What is Turbidity and Why We Collect Water Temperature Data

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Meet Tucker, our AmeriCorps Patrol Member. He wrote this blog post so you can better understand the role of water temperature and turbidity in our Swim Guide program. Scroll down to learn more about these two important water quality parameters and check out some unique pictures… 

Water Temperature

Definition: Water temperature impacts both biological and chemical properties of  the river which can be observed seasonally.  

From a biological perspective, water temperature influences fish spawn, algae, and other aquatic species based on their preferred temperature range. Temperature can also affect aquatic plant growth and influence different diseases as well as affect aquatic organisms sensitivity to pollution. 

From a chemical perspective, temperature can affect dissolved oxygen in water as well as the rate of dissolution of various rocks and minerals. Warmer water (75°F or higher)  tends to hold less dissolved oxygen and also increases the rate of which minerals and other substances dissolve in water. 

 In Alabama, fishing can be a year-long activity while swimming is highly seasonal due to water temperature. A typical swimming schedule begins in May and goes through October where the water temperature ranges between 75°F-90°F.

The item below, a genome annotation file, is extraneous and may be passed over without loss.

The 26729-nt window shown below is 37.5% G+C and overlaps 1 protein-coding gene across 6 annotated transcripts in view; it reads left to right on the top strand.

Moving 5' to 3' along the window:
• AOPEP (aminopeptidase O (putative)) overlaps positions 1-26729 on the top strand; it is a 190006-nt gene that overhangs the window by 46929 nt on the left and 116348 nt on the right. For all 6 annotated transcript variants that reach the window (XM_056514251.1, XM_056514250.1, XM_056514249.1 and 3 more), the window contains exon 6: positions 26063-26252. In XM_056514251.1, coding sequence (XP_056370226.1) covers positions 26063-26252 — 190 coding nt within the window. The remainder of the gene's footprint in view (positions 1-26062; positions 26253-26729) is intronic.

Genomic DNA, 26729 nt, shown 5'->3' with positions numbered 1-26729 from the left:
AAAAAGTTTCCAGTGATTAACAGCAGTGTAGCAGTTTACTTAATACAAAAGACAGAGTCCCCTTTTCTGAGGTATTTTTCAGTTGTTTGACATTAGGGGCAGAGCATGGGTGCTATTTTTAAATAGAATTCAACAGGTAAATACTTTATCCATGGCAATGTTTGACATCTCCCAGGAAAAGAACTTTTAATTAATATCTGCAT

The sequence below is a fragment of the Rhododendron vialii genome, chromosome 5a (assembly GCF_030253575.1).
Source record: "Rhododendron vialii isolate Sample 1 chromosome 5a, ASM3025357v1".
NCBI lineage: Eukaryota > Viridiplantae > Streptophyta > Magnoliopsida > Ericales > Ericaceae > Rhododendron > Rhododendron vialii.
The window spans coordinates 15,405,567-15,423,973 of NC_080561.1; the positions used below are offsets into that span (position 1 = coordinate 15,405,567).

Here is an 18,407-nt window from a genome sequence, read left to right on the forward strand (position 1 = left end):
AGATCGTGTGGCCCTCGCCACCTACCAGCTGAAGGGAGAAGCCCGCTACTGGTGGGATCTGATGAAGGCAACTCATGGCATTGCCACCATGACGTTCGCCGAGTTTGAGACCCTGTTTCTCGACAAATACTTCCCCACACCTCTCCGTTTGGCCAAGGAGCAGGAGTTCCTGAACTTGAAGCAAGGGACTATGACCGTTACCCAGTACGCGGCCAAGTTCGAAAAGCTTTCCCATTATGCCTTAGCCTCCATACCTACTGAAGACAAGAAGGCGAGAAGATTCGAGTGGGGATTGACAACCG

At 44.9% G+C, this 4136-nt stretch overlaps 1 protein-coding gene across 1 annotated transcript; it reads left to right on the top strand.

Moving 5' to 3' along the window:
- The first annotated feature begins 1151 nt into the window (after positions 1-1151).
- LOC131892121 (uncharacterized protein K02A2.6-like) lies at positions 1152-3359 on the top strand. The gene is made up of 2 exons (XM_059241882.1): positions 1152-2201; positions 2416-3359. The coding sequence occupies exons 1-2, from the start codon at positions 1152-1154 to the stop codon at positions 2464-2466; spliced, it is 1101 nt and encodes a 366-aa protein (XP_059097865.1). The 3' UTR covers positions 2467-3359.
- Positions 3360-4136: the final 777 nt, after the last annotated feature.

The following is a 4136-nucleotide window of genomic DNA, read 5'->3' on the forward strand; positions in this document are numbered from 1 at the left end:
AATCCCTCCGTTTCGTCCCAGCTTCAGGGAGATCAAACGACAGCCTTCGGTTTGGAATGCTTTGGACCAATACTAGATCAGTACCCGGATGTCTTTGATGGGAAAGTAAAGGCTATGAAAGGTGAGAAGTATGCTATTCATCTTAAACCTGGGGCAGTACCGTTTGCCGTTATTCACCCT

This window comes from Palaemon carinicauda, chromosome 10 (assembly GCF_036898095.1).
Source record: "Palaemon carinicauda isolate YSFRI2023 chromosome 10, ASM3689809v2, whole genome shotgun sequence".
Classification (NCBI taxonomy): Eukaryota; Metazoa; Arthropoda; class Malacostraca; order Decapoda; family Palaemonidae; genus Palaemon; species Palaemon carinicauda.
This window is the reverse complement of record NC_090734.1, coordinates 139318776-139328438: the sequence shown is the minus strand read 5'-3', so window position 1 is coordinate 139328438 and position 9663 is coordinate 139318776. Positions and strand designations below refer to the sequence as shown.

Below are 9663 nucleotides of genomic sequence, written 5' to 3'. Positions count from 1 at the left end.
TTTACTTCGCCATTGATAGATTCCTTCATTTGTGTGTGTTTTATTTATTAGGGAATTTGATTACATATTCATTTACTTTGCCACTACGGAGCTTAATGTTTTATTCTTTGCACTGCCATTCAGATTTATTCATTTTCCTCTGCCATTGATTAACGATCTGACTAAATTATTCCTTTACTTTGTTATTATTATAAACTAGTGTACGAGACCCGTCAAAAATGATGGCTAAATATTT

(25°C = 77°F)

Turbidity: the scientific term for why rivers look like Yoohoo after a rain

Definition: Turbidity is a measure of the clarity of water. Think of it as comparing a glass of water to a glass of milk.

The materials that can cause water to become turbid include clay particles, soil, algae, and any other loose organic/inorganic particles. Turbidity can also carry various substances such as chemicals, metals, bacteria and other pollutants and is a good indicator for the presence of bacteria. E.coli.  Causes of turbidity are commonly from exposed soil that can come from new construction sites, heavily tilled farms, urban pollution, or any other exposed particulate material.

Turbidity is a good indicator of pollution, therefore it is one of the main tests we run during our Swim Guide program. Turbidity testing can be beneficial for both public health in swimmable waters as well as a guide to pollution sources. Generally speaking, the higher the turbidity reading the greater the risk is for pollution in water. 

Here is the SAME stream BEFORE a rain & AFTER a rain